A common misconception of students is that you stop the whisker at this boundary line. In fact, the last point on the whisker that is not an outlier is where the whisker stops.

Determining Outliers

The calculations for determining the outlier in this case are as follows:

Lower Quartile: 74

Upper Quartile: 85

Interquartile range \begin{align*}(IQR): 85 - 74 = 11\end{align*}

\begin{align*}1.5 * IQR = 16.5\end{align*}

Cut-off for outliers in left whisker: \begin{align*}74 - 16.5 = 57.5\end{align*}. Thus, any value less than 57.5 is considered an outlier.

Notice that we did not even bother to test the calculation on the right whisker, because it should be obvious from a quick visual inspection that there are no points that are farther than even one box length away from the upper quartile.

If you press [TRACE] and use the left or right arrows, the calculator will trace the values of the five-number summary, as well as the outlier.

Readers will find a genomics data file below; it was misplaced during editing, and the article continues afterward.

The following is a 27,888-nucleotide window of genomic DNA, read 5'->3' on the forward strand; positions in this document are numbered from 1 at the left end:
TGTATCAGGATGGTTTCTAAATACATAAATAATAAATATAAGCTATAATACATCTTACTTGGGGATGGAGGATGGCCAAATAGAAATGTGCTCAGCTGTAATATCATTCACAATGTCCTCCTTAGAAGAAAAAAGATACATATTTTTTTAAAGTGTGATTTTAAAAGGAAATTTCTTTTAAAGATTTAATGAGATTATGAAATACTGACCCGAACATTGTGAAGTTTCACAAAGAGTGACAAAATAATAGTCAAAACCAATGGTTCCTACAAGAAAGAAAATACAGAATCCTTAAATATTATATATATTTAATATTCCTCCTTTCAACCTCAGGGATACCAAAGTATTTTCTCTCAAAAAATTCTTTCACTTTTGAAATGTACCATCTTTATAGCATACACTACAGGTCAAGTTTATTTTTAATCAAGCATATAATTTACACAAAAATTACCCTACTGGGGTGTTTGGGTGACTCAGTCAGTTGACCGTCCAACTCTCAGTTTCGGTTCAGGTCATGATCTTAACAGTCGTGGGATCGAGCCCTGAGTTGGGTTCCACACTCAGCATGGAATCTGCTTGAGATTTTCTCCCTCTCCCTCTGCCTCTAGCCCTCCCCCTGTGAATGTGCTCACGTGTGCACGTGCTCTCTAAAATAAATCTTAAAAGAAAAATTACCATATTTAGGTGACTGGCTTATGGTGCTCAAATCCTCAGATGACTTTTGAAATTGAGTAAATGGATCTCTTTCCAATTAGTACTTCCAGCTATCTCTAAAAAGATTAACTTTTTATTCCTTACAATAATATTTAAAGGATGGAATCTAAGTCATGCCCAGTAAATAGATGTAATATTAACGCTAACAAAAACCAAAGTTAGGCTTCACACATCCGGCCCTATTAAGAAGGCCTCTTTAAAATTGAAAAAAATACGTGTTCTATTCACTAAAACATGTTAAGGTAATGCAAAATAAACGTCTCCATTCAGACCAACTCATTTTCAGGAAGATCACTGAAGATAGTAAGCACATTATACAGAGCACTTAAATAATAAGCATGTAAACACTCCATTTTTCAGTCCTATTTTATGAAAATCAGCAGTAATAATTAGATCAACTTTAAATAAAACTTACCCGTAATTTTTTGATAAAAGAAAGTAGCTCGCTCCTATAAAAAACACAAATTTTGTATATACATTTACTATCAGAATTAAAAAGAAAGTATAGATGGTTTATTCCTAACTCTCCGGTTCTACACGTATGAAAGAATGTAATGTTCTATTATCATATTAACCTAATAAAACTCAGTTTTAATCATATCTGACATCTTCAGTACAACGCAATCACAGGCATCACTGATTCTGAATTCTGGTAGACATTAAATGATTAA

There is only one outlier, and that is the data point 34.

The Effects of Changing Units on Shape, Center, and Spread

In a previous section, we looked at data for the materials in a typical desktop computer.

Material Kilograms
Plastics 6.21
Lead 1.71
Aluminum 3.83
Iron 5.54
Copper 2.12
Tin 0.27
Zinc 0.60
Nickel 0.23
Barium 0.05
Other elements and chemicals 6.44

Here is the data set given in pounds. The weight of each in kilograms was multiplied by 2.2.

Material Pounds
Plastics 13.7
Lead 3.8
Aluminum 8.4
Iron 12.2
Copper 4.7
Tin 0.6
Zinc 1.3
Nickel 0.5
Barium 0.1
Other elements and chemicals 14.2

What effect does this conversion from kilograms to pounds have on some of the statistics we use to summarize data?

Determining the Effect of Conversions on the Mean, Standard Deviation, and Box Plots

When all values are multiplied by a factor of 2.2, the calculation of the mean is also multiplied by 2.2, so the center of the distribution would be increased by the same factor. Similarly, calculations of the range, interquartile range, and standard deviation will also be increased by the same factor. In other words, the center and the measures of spread will increase proportionally.